THE CITY OF THANJAVUR, or Tanjore, lies in the fertile Kaveri Delta, a region often referred to as the “rice bowl of Tamil Nadu”. For nearly a thousand years, this great town dominated the political history of the region as the capital of three powerful dynasties the Cholas (9th-13th centuries), the Nayakas (1535-1676) and the Marathas (1676-1855). The magnificent Brihadishvara Temple is the most important Chola monument, while the Royal Palace dates to the Nayaka and Maratha periods. Today, Thanjavur’s culture extends beyond temples and palaces, to encompass classical music and dance. It is also a flourishing centre for bronze sculpture and painting.
The quadrangular Shivaganga Fort, southwest of the old city, was built by the Nayaka ruler, Sevappa Nayaka, in the mid-16th century. Its battlemented stone walls, which enclose an area of 14 ha (35 acres), are surrounded by a partly rock-cut moat. The square Shivaganga Tank in the fort was excavated by Rajaraja I, and later renovated to provide drinking water for the city. The fort also contains the great Brihadishvara Temple, Schwartz Church, and a public amusement park.
The 18th-century Christ Church or Schwartz Church, a legacy of Thanjavur’s colonial past, stands to the east of the Shivaganga Tank. This church was founded by the Danish missionary, Reverend Frederik Christian Schwartz, in 1779. When he died in 1798, the enlightened Maratha ruler, Serfoji II, donated a striking marble tablet to the church. This tablet, made by John Flaxman, has been placed at the western end of the church. It depicts the dying missionary blessing his royal patron, surrounded by ministers and pupils from the school that he established.
Resembling the shape of a flying eagle, this palace was built originally by the Nayaka rulers as their royal residence, and was subsequently remodelled by the Marathas. A large quadrangular courtyard leads into the palace complex, at one end of which is a pyramidal, temple-like tower. Outside the palace complex stands the seven-storeyed, arcaded observation tower, now without its capping pavilion.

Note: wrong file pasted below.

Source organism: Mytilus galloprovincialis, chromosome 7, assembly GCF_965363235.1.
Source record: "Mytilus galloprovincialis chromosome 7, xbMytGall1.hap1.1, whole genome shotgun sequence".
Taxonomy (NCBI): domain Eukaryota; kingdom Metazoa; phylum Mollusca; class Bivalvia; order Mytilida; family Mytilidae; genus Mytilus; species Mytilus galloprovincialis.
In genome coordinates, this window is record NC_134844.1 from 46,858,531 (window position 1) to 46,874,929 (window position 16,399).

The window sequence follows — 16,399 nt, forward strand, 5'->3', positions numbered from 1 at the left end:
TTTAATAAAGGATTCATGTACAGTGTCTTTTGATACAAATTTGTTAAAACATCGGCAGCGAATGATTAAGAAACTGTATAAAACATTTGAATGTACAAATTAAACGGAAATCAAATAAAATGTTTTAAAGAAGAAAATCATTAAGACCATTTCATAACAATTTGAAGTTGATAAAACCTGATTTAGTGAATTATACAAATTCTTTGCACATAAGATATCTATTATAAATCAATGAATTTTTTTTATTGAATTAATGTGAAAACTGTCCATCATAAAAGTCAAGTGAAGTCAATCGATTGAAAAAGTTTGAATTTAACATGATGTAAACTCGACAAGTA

The splendid Maratha Durbar Hall, built by Shahji II in 1684, has elaborately painted and decorated pillars, walls and ceiling. A wooden canopy embellished with glittering glass pieces and supported by four wooden pillars stands above a green granite slab on which the royal Maratha throne once stood. The other buildings include the Saclir Mahal, which is still the residence of the erstwhile royal family, and the Puja Mahal.
The Rajaraja Museum and Art Gallery, in the Nayaka Durbar Hall, was established in 1951 and has an impressive collection of bronze and stone idols dating from the 7th to the 20th centuries. Particularly noteworthy are the images of Shiva, such as the Kalyanasundaramurti, which depicts the wedding of Shiva and Parvati and the Bhikshatanamurti, which shows Shiva as a wandering mendicant, carrying a begging bowl and accompanied by a dog.
Next to the Rajaraja Museum is the Saraswati Mahal Library, constructed by the Maratha rulers. This is one of the most important reference libraries in India, with a fine collection of rar palm-leaf manuscripts and books collected by the versatile and scholarly Serfoji II. An adjoining Museum displays some of these valuable works. The Royal Museum occupies part of the private quarters of the Maratha Palace, and exhibits the personal collection of Serfoji II. Nearby is the Sangeeta Mahal (Music Hall), built by the Nayakas, and specially designed with acoustic features for musical gatherings.
ENVIRONS: Lying 55 km (34 miles) east of Thanjavur, Thinwarur is famous for its Thyagaraja Temple dedicated to the Somaskanda form of Shiva. The temple has four gopuras, and a hall with a striking ceiling, covered with 17th-century paintings depicting scenes from the Shiva legend.